After CEO’s criticism, Seguin leading Stars’ turnaround
The most noteworthy thing to happen to the Dallas Stars this season came at the end of December when team CEO Jim Lites loudly and profanely criticized his team’s two best players, Tyler Seguin and Jamie Benn, and pretty much blamed them entirely for the team’s underachieving.
In doing so he absolved general manager Jim Nill of any and all blame for the team’s shortcomings, and ignored the fact that even though Seguin and Benn were, at the time, having “down” years for their standards they were still by far the best and most productive players on the team.
It was an outrageous rant at the time, and it looks even more outrageous now that the Stars are sitting on fairly solid ground in the Western Conference playoff race thanks in large part to the play of their top players.
Specifically Seguin, who was one of the main targets in Lites’ off the rails rant.
Please do not misinterpret that point.
This is not a commentary about how the criticism inspired their top players to play better.
That is an insult to the motivation of professional athletes and ignores the fact that, again, they were already carrying the bulk of the weight for the Stars early in the season. It is also an insult to their ability as players. They were highly productive NHL players before that, and would have continued to be whether or not those comments were ever made.
Top-tier players have the hardest job, the highest expectations, and the most pressure. When they only fulfill even 90 percent of those expectations they are going to get criticized for underperforming, even if their 90 percent is better than most everyone else’s 100 percent. That is what was happening with the Stars through the end of December.
Seguin and Benn may not have been on their usual scoring pace, but they were still outperforming everyone else on the team by a substantial margin, while also outscoring and outplaying their opponents on a nightly basis. At the end of December when Lites sounded off, the Stars were outscoring teams 24-11 at 5-on-5 play when Seguin and Benn were on the ice together.
The Stars’ goal differential without either of them was a minus-14 (34-48).
Where was the problem again?
In the 18 games since then, Seguin, Benn, and Alexander Radulov have still been the most productive players on the team.
Even though Seguin and Benn have been split apart a lot more often and used on separate lines, they’ve still outscored opponents by an 8-4 margin when they are together at 5-on-5. Without either on the ice the goal differential suffers an eight-goal swing (minus-4 ... four for, eight against) in the other direction.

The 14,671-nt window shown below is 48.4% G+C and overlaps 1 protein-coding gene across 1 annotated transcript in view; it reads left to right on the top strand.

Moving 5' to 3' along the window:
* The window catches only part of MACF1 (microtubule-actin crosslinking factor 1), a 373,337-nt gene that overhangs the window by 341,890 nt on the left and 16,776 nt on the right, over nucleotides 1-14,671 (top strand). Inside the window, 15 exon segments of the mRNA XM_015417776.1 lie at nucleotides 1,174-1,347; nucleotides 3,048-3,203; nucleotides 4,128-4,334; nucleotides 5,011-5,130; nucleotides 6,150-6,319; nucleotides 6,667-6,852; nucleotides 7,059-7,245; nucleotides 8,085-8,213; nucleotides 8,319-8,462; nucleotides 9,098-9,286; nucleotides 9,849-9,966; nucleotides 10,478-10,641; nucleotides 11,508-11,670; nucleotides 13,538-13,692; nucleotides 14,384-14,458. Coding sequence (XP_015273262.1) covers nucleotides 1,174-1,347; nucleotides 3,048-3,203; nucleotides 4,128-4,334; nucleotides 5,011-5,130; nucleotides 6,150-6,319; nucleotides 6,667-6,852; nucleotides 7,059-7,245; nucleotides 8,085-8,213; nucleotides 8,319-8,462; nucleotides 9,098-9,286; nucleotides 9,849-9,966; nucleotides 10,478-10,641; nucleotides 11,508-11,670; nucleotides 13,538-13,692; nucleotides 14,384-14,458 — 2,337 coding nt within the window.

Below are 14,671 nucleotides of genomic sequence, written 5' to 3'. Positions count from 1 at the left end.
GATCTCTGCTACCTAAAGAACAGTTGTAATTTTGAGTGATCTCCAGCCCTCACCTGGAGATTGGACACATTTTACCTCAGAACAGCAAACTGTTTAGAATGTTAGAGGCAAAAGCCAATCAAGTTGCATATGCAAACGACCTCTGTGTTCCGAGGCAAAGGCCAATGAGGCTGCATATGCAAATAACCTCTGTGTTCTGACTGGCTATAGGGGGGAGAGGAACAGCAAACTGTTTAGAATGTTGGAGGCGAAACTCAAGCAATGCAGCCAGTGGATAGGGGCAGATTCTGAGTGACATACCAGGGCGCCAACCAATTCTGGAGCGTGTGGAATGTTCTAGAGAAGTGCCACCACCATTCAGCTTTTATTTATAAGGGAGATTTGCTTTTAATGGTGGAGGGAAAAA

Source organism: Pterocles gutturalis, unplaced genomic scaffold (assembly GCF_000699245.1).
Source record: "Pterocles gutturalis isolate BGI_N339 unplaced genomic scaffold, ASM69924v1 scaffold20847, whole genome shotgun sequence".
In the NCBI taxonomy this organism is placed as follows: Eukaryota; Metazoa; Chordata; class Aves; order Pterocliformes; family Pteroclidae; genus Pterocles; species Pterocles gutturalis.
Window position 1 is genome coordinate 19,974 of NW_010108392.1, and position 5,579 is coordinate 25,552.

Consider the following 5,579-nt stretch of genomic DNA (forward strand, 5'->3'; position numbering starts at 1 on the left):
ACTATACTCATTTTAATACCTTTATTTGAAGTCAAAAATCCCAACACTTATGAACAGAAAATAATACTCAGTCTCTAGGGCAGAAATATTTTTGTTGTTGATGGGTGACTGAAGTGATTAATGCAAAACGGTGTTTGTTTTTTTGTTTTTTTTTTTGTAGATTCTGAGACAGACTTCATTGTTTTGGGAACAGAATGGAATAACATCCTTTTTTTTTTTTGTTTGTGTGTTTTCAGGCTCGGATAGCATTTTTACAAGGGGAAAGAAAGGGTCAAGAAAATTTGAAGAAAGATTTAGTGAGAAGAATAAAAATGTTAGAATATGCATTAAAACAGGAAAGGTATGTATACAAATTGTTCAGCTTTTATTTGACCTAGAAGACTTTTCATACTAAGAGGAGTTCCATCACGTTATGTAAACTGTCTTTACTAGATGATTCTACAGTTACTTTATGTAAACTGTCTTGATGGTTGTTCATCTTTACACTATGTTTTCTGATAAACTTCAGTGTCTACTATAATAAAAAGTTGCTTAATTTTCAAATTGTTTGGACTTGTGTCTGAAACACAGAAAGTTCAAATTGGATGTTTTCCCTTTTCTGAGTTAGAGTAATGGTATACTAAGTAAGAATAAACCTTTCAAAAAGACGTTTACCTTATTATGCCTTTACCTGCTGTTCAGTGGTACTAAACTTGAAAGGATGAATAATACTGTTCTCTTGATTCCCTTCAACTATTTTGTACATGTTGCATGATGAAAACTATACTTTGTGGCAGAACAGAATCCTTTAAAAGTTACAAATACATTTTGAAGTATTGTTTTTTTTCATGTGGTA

Seguin alone has 22 points in the 18 games since then and has been absolutely dynamite on a line with Radulov and is now on pace to exceed his normal career average for points in a season.
Benn’s offense hasn’t quite picked up, but given how much time he’s spent away from Seguin and Radulov and has been asked to carry his own line that probably says more about the lack of depth the Stars have assembled than anything else. And that, again, falls back on the job of the GM for not assembling more talent around his two franchise players.
After all of that drama caused by the CEO the perception of the Stars immediately became that they were a dysfunctional mess of an organization and a sad-sack underachieving team going that was going nowhere instead of what they actually are. What they actually are is a team that has a handful of high-end, impact players in Seguin, Radulov, Benn, John Klingberg and an emerging star on the blue line in Miro Heiskanen that is probably actually overachieving this season.
The lesson to take away from all of this: Maybe don’t publicly put your best players on blast for ruining your season unless you have a damn good reason for it. Because those best players are probably going to be the ones that end up saving your season in the end.
If Lites was so eagerly willing to call Seguin and Benn “f—— horse s—" for what he thought was them underachieving earlier in the season, he should be just as willing to publicly thank them (and especially Seguin) for the added gate revenue his team will get for making the playoffs on their backs and saving all of their jobs.